As I pulled into the parking lot a worker from the cemetery yelled over to me, "Excuse me ... are you with the Indians"?
"Yeah, that would be me."
There was the old veteran who sat and talked to me for quite a while Sunday morning before things got going. By all appearances life had been pretty hard on him. His skin was weathered, he had a bad heart, a bad lung and was missing some teeth but his pride in his service to our country and in his Native American heritage was unmistakable. There was a humility about him and a deep desire to do the right thing. I can't quite explain it but when he left I felt blessed that he had stopped by to chat.
The lady making Fry Bread in the booth next to me (if you haven't had fry bread you really should try some) was very kind and gave me her tips from the weekend. On Sunday she had a few of the kids working for her for spending money and I sat and listened and marveled at her patience and grace. I overhead her saying, "You have to check things. In life you have to check everything and make sure other people are doing their job and if they are not, then you have to do it. I know its not right, but its the way it is.". As she said this there was not the slightest trace of irritation in her voice. Nothing but grace and patience and understanding, acknowledging that there is indeed a higher standard but still accepting people as they are - imperfect. Her own children are grown and I'm willing to bet that they are some amazing people she raised. What a way to teach kids responsibility and instill in them a desire to reach the higher standard while offering grace to those who do not reach it. That is no easy task and I may be all wrong about it, but as I listened and watched her I felt pretty blessed to be near enough to witness her interactions with the kids.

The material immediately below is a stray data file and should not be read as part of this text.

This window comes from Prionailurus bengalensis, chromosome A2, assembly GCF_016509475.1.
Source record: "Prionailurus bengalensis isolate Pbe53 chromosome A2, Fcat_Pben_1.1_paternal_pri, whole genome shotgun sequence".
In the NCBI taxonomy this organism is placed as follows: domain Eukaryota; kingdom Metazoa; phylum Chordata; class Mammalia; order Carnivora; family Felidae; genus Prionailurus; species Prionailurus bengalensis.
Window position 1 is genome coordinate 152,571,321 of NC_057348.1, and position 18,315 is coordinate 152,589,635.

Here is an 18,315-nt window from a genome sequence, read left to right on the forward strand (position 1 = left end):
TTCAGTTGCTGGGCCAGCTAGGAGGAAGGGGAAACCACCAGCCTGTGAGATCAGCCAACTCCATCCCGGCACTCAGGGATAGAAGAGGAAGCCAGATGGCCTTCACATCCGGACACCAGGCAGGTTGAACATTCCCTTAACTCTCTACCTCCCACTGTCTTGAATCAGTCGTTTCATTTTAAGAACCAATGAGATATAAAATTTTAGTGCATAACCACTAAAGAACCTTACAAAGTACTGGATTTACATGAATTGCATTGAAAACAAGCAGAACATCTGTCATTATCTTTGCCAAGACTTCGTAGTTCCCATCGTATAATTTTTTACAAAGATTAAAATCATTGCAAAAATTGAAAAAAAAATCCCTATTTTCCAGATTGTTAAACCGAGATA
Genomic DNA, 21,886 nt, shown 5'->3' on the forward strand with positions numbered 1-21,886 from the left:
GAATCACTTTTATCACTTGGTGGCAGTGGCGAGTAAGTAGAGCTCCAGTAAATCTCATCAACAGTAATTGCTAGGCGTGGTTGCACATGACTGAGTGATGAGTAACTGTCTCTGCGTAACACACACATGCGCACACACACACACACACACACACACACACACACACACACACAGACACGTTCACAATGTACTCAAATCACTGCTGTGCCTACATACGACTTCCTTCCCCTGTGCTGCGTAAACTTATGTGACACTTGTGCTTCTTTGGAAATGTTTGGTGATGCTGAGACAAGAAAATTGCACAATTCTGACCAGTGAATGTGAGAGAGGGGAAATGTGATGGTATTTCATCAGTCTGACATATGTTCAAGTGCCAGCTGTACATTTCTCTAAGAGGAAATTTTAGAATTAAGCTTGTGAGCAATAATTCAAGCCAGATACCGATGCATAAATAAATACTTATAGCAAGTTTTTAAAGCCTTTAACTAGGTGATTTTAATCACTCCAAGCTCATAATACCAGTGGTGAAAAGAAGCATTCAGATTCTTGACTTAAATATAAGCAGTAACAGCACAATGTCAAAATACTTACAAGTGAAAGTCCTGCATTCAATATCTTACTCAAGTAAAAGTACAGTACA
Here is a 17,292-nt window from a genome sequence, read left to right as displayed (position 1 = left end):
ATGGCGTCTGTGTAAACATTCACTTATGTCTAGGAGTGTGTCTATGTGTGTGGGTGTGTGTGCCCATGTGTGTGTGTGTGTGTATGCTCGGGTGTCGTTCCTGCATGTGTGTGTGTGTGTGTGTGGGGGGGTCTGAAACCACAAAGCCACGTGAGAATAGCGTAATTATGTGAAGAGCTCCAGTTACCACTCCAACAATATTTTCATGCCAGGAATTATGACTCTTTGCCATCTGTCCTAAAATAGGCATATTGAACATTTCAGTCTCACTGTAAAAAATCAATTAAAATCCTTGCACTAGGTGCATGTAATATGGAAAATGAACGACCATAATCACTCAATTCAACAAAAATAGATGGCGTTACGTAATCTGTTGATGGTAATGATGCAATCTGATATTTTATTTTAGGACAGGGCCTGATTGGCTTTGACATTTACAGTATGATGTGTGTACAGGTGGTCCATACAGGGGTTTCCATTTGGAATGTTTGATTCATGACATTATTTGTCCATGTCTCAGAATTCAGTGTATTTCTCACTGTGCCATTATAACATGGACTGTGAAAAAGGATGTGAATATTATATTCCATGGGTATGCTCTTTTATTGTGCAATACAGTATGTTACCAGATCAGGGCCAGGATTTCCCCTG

At one point I saw a family walking along the outer ring of the PowWow, a Lakota mother and four or five kids and for a split second I could have sworn I was on the Rez. It was so much like something you would see there that it made me really, really "homesick". Somehow she and I connected even while she was a ways off and she made a purposeful walk in my direction. Turns out she was not from Pine Ridge, but from the Rosebud Reservation which is right next to Pine Ridge. She was very grateful that someone was doing something to help her people.
And there was the Lakota elder from Pine Ridge. I spoke with him and found out his children and grandchildren live in Allen, the village we go to each year. It was just ... I don't know... gratifying?? to know that we know some of the same people. For all I know it may be one of his grandkids I swing around or give a piggy back ride to each year.
Things operated at a different pace this weekend, a pace known as "Indian time". Things happen when they happen. Things start when they get started and end when everybody's ready for them to end - never mind the schedule. And the cool thing about it all is that these things don't matter ... people matter.